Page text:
State Machines in C# 3.0 using T4 Templates

UPDATE: The original code for this post, that used to be available via a link on this page, is no longer available. I’m afraid that if you want to try this one out, you’ll have to piece it together using the snippets contained in this post. Sorry for the inconvenience – blame it on ISP churn.

Some time back I wrote about techniques for implementing non-deterministic finite automata (NDFAs) using some of the new features of C# 3.0. Recently I’ve had a need to revisit that work to provide a client with a means to generate a bunch of really complex state machines in a lightweight, extensible and easily understood model. VS 2008 and C# 3.0 are pretty much the perfect platform for the job – they combine partial classes and methods, lambda functions and T4 templates making it a total walk in the park. This post will look at the prototype system I put together. This is a very code intensive post – sorry about that, but it’s late and apparently my eyes are very red, puffy and panda like.

State machines are the core of many applications – yet we often find people hand coding them with nested switch statements and grizzly mixtures of state control and business logic. It’s a nightmare scenario making code completely unmaintainable for anything but the most trivial applications.

The key objective for a dedicated application framework that manages a state machine is to provide a clean way to break out the code that manages the state machine from the code that implements the activities performed as part of the state machine. C# 3.0 has a nice solution for this – partial types and methods.

Partial types and methods

A partial type is a type whose definition is not confined to a single code module – it can have multiple modules. Some of those can be written by you, others can be written by a code generator. Here’s an example of a partial class definition:

public partial class MyPartialClass{}

By by declaring the class to be partial, you say that other files may contain parts of the class definition. the point of this kind of structure is that you might have piece of code that you want to write by hand, and others that you want to have driven from a code generator, stuff that gets overwritten every time the generator runs. If your code got erased every time you ran the generator, you’d get bored very quickly. You need a way to chop out the bits that don’t change. Typically, these will be framework or infrastructure stuff.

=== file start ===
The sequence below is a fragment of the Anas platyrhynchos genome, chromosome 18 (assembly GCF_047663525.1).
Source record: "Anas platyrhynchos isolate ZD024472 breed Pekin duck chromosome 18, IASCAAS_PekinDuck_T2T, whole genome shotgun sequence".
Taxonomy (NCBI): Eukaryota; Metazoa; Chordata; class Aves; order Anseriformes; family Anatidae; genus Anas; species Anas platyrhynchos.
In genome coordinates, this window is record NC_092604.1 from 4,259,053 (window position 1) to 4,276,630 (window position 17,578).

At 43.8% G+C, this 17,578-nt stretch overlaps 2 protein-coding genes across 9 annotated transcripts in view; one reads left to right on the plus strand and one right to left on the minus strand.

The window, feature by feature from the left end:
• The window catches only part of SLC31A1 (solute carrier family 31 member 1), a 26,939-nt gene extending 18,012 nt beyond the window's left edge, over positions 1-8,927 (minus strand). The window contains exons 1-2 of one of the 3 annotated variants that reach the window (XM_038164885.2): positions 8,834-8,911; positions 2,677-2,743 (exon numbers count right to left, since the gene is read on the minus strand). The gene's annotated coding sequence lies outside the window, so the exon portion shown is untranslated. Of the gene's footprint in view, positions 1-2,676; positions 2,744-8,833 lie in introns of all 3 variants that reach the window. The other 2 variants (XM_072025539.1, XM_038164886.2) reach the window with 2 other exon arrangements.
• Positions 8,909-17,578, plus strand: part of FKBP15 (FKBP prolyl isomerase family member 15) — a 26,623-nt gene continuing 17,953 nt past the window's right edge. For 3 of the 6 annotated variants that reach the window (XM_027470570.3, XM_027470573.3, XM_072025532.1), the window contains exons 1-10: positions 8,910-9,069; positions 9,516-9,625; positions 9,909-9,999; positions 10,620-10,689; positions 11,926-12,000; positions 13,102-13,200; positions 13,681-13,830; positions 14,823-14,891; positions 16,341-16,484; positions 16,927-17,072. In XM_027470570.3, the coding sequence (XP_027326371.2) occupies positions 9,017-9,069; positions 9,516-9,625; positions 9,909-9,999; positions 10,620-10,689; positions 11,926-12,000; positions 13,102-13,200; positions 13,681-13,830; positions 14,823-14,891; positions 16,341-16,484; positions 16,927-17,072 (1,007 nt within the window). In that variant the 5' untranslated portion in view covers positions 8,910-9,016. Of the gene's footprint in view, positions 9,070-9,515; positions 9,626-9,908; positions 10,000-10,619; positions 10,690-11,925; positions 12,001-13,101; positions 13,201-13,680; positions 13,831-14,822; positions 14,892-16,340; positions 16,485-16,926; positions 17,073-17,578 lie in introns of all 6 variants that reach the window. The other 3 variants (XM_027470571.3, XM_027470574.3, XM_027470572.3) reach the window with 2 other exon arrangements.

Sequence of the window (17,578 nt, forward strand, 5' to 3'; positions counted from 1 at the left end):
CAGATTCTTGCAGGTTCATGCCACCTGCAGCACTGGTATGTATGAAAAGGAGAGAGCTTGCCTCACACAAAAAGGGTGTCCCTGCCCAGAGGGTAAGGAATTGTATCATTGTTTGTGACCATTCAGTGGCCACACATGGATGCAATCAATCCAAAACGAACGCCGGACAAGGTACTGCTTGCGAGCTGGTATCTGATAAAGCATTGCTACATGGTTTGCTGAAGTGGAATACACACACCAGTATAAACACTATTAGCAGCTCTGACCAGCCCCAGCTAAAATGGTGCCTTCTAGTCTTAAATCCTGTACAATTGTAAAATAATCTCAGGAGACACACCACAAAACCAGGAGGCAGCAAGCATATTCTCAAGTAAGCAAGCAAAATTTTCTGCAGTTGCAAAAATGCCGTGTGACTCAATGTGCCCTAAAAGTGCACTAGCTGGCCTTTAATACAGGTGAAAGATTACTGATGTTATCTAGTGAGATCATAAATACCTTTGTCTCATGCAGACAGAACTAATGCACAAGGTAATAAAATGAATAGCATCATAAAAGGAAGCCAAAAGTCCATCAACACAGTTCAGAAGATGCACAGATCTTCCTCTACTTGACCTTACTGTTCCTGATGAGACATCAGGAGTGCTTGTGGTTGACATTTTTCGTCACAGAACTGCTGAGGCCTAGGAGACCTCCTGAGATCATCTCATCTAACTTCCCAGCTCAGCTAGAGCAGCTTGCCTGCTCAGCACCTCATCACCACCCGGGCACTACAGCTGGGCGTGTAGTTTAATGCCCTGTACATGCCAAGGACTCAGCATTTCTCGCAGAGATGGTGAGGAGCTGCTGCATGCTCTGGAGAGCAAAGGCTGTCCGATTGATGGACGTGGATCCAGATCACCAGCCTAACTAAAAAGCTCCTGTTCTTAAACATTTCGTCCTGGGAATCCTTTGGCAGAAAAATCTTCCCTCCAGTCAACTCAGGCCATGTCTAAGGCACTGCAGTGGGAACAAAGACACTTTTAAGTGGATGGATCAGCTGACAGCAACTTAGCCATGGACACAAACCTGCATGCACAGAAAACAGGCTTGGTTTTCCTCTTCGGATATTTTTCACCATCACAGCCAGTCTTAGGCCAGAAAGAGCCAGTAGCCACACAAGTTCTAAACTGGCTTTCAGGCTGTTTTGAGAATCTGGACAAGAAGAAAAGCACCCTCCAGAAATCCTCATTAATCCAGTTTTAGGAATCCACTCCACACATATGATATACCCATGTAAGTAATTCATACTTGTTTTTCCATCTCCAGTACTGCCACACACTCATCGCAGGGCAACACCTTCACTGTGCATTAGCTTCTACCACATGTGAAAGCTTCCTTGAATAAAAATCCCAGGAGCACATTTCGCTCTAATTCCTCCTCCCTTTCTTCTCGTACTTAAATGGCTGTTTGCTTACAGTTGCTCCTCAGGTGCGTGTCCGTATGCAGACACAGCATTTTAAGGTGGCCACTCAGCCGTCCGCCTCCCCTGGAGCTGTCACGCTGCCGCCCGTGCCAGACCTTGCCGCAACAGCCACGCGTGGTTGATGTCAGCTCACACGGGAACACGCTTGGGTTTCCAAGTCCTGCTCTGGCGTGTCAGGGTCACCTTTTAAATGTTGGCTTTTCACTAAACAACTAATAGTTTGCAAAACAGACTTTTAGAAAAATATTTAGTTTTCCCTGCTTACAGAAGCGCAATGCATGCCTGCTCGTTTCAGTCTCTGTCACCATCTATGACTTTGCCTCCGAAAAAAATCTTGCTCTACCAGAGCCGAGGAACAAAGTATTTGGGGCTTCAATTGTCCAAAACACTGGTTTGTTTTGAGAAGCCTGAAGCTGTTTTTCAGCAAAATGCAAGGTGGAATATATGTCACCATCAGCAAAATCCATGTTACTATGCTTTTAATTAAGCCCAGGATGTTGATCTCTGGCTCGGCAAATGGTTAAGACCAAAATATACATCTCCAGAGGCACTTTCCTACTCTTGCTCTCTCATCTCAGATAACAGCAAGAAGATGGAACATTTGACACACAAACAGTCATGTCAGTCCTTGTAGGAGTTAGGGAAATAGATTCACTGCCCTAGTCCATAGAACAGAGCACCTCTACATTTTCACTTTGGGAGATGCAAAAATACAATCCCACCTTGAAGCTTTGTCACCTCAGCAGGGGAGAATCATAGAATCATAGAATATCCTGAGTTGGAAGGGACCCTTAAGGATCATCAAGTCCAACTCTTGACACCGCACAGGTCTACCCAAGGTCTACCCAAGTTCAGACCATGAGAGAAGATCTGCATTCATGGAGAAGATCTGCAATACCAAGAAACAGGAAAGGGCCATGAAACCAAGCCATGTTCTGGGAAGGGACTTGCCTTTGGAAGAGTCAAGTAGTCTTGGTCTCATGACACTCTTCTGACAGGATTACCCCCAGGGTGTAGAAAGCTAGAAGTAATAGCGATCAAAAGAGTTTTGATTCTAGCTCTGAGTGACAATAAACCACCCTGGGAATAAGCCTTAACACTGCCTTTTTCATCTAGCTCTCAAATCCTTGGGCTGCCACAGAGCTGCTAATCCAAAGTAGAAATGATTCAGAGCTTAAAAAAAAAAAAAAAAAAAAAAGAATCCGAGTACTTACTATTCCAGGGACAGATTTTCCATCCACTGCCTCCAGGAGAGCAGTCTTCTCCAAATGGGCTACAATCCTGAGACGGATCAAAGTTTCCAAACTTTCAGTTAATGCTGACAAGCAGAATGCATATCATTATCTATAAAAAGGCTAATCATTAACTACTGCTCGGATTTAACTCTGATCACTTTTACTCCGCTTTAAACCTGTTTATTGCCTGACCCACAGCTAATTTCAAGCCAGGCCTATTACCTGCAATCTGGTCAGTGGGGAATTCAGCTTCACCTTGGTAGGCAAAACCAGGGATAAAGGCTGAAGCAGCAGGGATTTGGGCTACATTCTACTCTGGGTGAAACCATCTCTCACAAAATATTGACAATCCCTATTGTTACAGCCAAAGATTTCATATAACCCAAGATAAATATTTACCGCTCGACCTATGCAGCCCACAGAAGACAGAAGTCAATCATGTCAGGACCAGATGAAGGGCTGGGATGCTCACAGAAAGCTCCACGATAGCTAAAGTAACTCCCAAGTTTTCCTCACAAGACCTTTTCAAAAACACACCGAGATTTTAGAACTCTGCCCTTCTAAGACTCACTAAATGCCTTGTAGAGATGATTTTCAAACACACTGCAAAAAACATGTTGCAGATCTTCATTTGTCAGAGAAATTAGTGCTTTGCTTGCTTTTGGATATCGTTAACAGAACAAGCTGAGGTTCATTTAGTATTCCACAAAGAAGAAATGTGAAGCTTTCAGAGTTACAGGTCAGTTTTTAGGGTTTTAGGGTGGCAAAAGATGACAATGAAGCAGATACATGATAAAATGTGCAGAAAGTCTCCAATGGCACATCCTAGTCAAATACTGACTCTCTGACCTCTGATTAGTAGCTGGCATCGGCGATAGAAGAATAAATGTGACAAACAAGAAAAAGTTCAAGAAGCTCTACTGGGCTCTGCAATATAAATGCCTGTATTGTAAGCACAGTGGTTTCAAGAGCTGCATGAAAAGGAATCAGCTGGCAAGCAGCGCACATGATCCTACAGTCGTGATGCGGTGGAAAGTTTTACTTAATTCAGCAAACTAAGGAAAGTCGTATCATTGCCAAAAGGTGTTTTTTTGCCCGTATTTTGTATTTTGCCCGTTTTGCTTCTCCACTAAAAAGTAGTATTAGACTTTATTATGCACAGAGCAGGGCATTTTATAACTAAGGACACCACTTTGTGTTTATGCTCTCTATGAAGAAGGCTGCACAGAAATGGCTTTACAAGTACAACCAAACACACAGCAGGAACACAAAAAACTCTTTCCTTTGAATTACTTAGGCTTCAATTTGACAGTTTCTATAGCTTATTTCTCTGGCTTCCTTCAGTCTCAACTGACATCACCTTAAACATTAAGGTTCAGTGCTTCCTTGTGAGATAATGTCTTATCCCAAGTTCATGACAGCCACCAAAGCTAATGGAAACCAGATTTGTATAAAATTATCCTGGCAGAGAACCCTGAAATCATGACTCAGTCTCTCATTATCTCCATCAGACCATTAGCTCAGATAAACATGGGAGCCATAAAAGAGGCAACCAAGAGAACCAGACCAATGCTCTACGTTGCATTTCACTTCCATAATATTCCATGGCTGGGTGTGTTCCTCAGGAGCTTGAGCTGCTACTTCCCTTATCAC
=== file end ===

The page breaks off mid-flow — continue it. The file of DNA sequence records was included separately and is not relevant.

Partial classes can also have partial methods. Partial methods allow you to define a method signature in case someone wants to define it in another part of the partial class. This might seem pointless, but wait and see – it’s nice. Here’s how you declare a partial method:

// the code generated part public partial class MyPartialClass {
    partial void DoIt(int x);

You can then implement it in another file like so:

// the hand-written part partial class MyPartialClass {
    partial void DoIt(int x)
        throw new NotImplementedException();

This is all a little abstract, right now, so let’s see how we can use this to implement a state machine framework. First we need a way to define a state machine. I’m going to use a simple XML file for this:

<?xml version="1.0" encoding="utf-8" ?> <StateModels> <StateModel ID="My" start="defcon1"> <States> <State ID="defcon1" name="defcon1"/> <State ID="defcon2" name="defcon2"/> <State ID="defcon3" name="defcon3"/> </States> <Inputs> <Input ID="diplomaticIncident" name="diplomaticIncident"/> <Input ID="assassination" name="assassination"/> <Input ID="coup" name="coup"/> </Inputs> <Transitions> <Transition from="defcon1" to="defcon2" on="diplomaticIncident"/> <Transition from="defcon2" to="defcon3" on="assassination"/> <Transition from="defcon3" to="defcon1" on="coup"/> </Transitions> </StateModel> </StateModels>

Here we have a really simple state machine with three states (defcon1, defcon2 and defcon3) as well as three kinds of input (diplomaticIncident, assassination and coup). Please excuse the militarism – I just finished watching a season of 24, so I’m all hyped up. This simple model also defines three transitions. it creates a model like this:

Microsoft released the Text Template Transformation Toolkit (T4) system with Visual Studio 2008. This toolkit has been part of GAT and DSL tools in the past, but this is the first time that it has been available by default in VS. It allows an ASP.NET syntax for defining templates. Here’s a snippet from the T4 template that generates the state machine:

<#@ template language="C#" #>
<#@ assembly name="System.Xml.dll" #>
<#@ import namespace="System.Xml" #>

    XmlDocument doc = new XmlDocument();
    XmlElement xnModel = (XmlElement)doc.SelectSingleNode("/StateModels/StateModel");
    string ns = xnModel.GetAttribute("ID");
    XmlNodeList states = xnModel.SelectNodes("descendant::State");
    XmlNodeList inputs = xnModel.SelectNodes("descendant::Input");
    XmlNodeList trns = xnModel.SelectNodes("descendant::Transition");
using System;
using System.Collections.Generic;